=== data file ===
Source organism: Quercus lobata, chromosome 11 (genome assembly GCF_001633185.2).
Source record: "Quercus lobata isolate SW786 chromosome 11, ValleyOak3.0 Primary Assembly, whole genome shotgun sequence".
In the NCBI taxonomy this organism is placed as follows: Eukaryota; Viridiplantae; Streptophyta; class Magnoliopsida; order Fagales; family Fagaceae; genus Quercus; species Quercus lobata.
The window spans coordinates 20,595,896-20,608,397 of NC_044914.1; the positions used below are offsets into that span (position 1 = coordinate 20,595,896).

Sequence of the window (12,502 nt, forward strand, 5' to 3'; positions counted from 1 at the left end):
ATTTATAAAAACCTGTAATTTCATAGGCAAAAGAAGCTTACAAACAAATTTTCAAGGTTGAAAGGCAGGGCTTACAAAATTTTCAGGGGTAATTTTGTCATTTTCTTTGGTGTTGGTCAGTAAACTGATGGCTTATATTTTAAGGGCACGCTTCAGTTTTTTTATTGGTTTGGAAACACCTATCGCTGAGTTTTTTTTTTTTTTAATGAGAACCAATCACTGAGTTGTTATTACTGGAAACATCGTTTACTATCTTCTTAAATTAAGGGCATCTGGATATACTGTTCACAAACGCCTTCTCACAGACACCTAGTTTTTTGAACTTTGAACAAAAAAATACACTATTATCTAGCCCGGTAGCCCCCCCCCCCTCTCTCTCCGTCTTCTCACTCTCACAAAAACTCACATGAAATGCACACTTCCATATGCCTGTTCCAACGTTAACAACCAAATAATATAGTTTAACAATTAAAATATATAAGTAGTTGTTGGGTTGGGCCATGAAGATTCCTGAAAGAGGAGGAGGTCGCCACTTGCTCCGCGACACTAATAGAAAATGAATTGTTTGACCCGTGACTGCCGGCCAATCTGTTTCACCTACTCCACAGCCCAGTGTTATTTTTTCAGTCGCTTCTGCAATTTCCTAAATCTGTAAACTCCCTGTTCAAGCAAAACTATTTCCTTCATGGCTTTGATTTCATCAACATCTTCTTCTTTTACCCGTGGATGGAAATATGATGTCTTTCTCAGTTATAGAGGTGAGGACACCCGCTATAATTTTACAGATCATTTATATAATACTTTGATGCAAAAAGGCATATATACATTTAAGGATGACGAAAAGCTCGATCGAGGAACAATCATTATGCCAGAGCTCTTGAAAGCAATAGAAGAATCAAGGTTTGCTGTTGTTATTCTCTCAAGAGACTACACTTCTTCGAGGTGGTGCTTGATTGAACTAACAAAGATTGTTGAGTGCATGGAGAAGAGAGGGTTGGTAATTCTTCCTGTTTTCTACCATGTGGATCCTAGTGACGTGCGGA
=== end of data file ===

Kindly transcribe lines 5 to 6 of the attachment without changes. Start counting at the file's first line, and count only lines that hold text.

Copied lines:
Sequence of the window (12,502 nt, forward strand, 5' to 3'; positions counted from 1 at the left end):
ATTTATAAAAACCTGTAATTTCATAGGCAAAAGAAGCTTACAAACAAATTTTCAAGGTTGAAAGGCAGGGCTTACAAAATTTTCAGGGGTAATTTTGTCATTTTCTTTGGTGTTGGTCAGTAAACTGATGGCTTATATTTTAAGGGCACGCTTCAGTTTTTTTATTGGTTTGGAAACACCTATCGCTGAGTTTTTTTTTTTTTTAATGAGAACCAATCACTGAGTTGTTATTACTGGAAACATCGTTTACTATCTTCTTAAATTAAGGGCATCTGGATATACTGTTCACAAACGCCTTCTCACAGACACCTAGTTTTTTGAACTTTGAACAAAAAAATACACTATTATCTAGCCCGGTAGCCCCCCCCCCCTCTCTCTCCGTCTTCTCACTCTCACAAAAACTCACATGAAATGCACACTTCCATATGCCTGTTCCAACGTTAACAACCAAATAATATAGTTTAACAATTAAAATATATAAGTAGTTGTTGGGTTGGGCCATGAAGATTCCTGAAAGAGGAGGAGGTCGCCACTTGCTCCGCGACACTAATAGAAAATGAATTGTTTGACCCGTGACTGCCGGCCAATCTGTTTCACCTACTCCACAGCCCAGTGTTATTTTTTCAGTCGCTTCTGCAATTTCCTAAATCTGTAAACTCCCTGTTCAAGCAAAACTATTTCCTTCATGGCTTTGATTTCATCAACATCTTCTTCTTTTACCCGTGGATGGAAATATGATGTCTTTCTCAGTTATAGAGGTGAGGACACCCGCTATAATTTTACAGATCATTTATATAATACTTTGATGCAAAAAGGCATATATACATTTAAGGATGACGAAAAGCTCGATCGAGGAACAATCATTATGCCAGAGCTCTTGAAAGCAATAGAAGAATCAAGGTTTGCTGTTGTTATTCTCTCAAGAGACTACACTTCTTCGAGGTGGTGCTTGATTGAACTAACAAAGATTGTTGAGTGCATGGAGAAGAGAGGGTTGGTAATTCTTCCTGTTTTCTACCATGTGGATCCTAGTGACGTGCGGA